Textblob vs VADER Evaluation
By Alastair Beeson
Two of the most commonly used Python NLP and Sentiment Analysis Libraries are Textblob and Vader. While their functionality is pretty similar, they have several different nuances that might make them better suited for specific use cases.
TextBlob is a Python (2 and 3) library for processing textual data. It provides a simple API for diving into common natural language processing (NLP) tasks such as part-of-speech tagging, noun phrase extraction, sentiment analysis, classification, translation, and more.
Textblob's website can be found here: https://textblob.readthedocs.io/en/dev/
Very easy to get set up.
Polarity and Subjectivity are separate distinct properties
You only get one score back
Has a subjectivity function
This could be really useful for projects like recreating the language of a famous author or determining who wrote a specific text
Has speech tagging, noun-phrase extraction, translation
Much more functionality beyond sentiment analysis
Lacks intensity function
Struggles with slang and emojis so not the best for social media data like tweets
Slightly less accurate than Vader on average
Runs slower than Vader
Converts text into a textblob object.
VADER Sentiment Analysis. VADER (Valence Aware Dictionary and sEntiment Reasoner) is a lexicon and rule-based sentiment analysis tool that is specifically attuned to sentiments expressed in social media, and works well on texts from other domains.
Vader's repository can be found here: https://github.com/cjhutto/vaderSentiment
Tuned for modern social media
Understands non-text like emojis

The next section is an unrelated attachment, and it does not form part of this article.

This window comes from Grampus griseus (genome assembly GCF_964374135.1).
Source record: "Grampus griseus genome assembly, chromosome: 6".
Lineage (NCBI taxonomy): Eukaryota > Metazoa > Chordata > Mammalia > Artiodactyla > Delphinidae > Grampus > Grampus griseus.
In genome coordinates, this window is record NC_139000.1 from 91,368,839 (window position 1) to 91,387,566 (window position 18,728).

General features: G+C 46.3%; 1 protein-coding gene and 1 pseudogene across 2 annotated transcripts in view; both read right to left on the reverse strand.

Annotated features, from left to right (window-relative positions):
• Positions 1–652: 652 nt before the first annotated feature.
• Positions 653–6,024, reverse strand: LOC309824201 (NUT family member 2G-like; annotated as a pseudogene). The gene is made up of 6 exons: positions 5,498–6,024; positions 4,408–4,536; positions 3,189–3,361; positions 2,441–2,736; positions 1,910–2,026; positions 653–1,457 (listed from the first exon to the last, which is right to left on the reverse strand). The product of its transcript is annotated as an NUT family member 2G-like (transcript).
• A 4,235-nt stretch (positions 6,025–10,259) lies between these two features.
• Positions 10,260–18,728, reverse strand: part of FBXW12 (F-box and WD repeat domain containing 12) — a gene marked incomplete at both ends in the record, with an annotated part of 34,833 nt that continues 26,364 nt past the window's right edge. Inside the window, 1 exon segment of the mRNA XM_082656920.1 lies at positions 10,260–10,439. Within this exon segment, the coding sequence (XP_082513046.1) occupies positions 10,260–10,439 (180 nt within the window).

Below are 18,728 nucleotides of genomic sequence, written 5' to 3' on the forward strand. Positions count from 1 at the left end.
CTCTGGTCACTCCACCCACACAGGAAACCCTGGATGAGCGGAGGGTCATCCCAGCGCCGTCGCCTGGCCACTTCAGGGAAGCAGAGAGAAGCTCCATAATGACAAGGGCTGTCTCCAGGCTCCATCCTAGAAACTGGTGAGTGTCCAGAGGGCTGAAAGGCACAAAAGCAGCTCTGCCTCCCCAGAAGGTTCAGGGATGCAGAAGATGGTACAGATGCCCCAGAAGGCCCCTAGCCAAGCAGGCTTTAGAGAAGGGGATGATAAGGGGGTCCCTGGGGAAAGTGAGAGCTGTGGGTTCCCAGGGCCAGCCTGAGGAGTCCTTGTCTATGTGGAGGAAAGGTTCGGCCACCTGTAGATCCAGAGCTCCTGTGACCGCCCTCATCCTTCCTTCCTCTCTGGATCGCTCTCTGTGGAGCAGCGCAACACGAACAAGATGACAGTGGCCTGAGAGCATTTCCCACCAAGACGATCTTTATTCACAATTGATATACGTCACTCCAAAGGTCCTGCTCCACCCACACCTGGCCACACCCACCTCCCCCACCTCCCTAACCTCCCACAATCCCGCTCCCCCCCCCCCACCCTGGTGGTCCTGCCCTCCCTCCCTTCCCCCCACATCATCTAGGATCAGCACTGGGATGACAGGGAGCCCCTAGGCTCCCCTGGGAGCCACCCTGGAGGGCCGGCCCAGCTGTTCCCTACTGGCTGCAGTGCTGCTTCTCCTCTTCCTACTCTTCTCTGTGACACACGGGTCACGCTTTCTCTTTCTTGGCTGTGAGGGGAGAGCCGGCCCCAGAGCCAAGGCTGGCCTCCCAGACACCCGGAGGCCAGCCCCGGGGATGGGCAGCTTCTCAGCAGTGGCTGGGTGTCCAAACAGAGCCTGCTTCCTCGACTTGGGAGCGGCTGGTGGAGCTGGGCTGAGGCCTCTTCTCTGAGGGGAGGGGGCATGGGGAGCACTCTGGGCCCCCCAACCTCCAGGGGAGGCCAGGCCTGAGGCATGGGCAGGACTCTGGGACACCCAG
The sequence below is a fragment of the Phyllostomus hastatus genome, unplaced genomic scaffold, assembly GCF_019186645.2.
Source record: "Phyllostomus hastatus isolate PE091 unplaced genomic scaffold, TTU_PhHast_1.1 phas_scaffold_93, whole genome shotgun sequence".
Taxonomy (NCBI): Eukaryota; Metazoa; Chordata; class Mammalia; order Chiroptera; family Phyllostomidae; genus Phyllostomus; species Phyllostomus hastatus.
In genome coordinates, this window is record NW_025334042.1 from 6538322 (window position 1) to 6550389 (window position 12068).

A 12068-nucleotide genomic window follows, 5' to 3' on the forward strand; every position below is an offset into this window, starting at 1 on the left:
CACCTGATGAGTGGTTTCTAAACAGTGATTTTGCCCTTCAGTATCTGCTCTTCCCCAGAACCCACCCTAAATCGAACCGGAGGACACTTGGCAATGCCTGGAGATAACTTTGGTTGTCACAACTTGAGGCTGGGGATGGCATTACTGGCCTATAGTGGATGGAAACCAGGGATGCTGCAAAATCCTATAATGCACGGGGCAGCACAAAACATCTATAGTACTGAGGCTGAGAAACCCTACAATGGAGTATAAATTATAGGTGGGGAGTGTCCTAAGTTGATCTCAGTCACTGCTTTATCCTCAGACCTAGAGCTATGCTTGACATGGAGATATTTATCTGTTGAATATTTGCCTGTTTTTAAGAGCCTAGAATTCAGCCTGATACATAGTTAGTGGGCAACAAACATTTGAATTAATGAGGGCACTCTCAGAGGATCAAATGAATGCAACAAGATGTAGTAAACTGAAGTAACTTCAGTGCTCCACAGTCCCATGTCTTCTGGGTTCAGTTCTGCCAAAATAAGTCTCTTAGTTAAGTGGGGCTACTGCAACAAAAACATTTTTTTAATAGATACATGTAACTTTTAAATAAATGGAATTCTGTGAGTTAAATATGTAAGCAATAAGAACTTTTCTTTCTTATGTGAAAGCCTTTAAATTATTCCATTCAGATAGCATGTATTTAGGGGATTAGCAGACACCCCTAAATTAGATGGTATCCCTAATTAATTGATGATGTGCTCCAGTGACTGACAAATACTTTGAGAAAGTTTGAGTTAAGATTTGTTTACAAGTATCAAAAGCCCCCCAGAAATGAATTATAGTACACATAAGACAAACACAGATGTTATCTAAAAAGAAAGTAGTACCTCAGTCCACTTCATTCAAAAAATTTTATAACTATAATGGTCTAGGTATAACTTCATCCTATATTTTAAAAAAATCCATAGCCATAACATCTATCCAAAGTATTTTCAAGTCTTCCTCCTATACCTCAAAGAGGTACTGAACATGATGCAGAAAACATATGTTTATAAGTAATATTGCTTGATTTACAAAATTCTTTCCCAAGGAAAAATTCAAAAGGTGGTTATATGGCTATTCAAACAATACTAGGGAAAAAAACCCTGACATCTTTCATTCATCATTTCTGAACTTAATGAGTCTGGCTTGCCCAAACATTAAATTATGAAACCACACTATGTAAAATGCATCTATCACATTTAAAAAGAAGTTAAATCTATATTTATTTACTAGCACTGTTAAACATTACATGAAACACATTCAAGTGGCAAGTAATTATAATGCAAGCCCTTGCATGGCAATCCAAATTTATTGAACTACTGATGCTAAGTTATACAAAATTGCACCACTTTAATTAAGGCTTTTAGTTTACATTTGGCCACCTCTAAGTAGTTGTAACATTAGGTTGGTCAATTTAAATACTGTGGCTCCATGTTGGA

VADER returns 4 different scores: positive, neutral, negative and compound
This level of granularity could be helpful for more sophisticated projects
Has an intensity function
2x as fast as Textblob
In the majority of use cases, compound is the only score that matters
Requires a little engineering to isolate the compound score which can be a hassle
Lacks subjectivity function
Subjectivity not mentioned in any of VADER's documentation
To get subjectivity you have to hard code it with 1 - abs[compound]
The obvious conclusion from the pros and cons is that Vader is better for non-formal text like social media posts with slang and emojis while Textblob is better for formal text like books or papers or projects that extend beyond simply sentiment analysis
Textblob is a better choice for plug and play projects where you want to classify data quickly. You can get a polarity score easily without any data engineering. However, Textblob lacks an intensity function. Can be slower compared to its competitors since it handles more than just sentiment analysis.
VADER has an accuracy edge with the data I used, tweets, but it lacks a subjectivity function. Takes a little data engineering to get the right output and to get the kinds of scores and data you want. For pure speed and sentiment analysis thought, this may be the way to go.
On average, the accuracy difference between Vader and Textblob around 7% both from my testing and from others online.
There are other NLP libraries like Flair were not evaluated as they are significantly slower but might be more accurate and powerful. This may be a future project idea.
Another strategy to get the best sentiment score is to combine Vader and Textblob to produce an averaged composite score between the two. This is a strategy called ensemble learning. Rather than declare one library as better than the other for a specific purpose, combining multiple models often can lead to an ever more accurate result.